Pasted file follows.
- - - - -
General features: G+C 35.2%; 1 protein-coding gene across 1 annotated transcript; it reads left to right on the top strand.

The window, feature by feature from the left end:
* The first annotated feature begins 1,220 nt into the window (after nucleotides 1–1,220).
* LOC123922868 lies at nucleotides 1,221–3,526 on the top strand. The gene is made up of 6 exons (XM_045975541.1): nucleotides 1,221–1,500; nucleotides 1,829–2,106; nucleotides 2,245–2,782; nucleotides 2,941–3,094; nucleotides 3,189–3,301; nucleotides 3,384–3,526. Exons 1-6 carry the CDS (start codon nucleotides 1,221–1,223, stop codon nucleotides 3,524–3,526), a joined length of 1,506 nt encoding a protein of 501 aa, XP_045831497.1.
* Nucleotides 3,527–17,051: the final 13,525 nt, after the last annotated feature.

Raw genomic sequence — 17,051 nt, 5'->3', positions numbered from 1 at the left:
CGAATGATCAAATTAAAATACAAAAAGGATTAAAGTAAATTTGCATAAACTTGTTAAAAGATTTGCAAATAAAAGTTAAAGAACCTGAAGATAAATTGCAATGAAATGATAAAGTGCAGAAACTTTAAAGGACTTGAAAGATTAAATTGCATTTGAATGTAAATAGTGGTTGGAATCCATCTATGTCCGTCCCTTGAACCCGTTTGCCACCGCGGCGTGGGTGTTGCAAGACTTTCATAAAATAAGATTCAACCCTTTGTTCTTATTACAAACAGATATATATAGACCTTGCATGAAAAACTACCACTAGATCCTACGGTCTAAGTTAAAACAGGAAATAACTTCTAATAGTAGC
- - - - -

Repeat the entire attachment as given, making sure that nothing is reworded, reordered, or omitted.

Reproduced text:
General features: G+C 35.2%; 1 protein-coding gene across 1 annotated transcript; it reads left to right on the top strand.

The window, feature by feature from the left end:
* The first annotated feature begins 1,220 nt into the window (after nucleotides 1–1,220).
* LOC123922868 lies at nucleotides 1,221–3,526 on the top strand. The gene is made up of 6 exons (XM_045975541.1): nucleotides 1,221–1,500; nucleotides 1,829–2,106; nucleotides 2,245–2,782; nucleotides 2,941–3,094; nucleotides 3,189–3,301; nucleotides 3,384–3,526. Exons 1-6 carry the CDS (start codon nucleotides 1,221–1,223, stop codon nucleotides 3,524–3,526), a joined length of 1,506 nt encoding a protein of 501 aa, XP_045831497.1.
* Nucleotides 3,527–17,051: the final 13,525 nt, after the last annotated feature.

Raw genomic sequence — 17,051 nt, 5'->3', positions numbered from 1 at the left:
CGAATGATCAAATTAAAATACAAAAAGGATTAAAGTAAATTTGCATAAACTTGTTAAAAGATTTGCAAATAAAAGTTAAAGAACCTGAAGATAAATTGCAATGAAATGATAAAGTGCAGAAACTTTAAAGGACTTGAAAGATTAAATTGCATTTGAATGTAAATAGTGGTTGGAATCCATCTATGTCCGTCCCTTGAACCCGTTTGCCACCGCGGCGTGGGTGTTGCAAGACTTTCATAAAATAAGATTCAACCCTTTGTTCTTATTACAAACAGATATATATAGACCTTGCATGAAAAACTACCACTAGATCCTACGGTCTAAGTTAAAACAGGAAATAACTTCTAATAGTAGC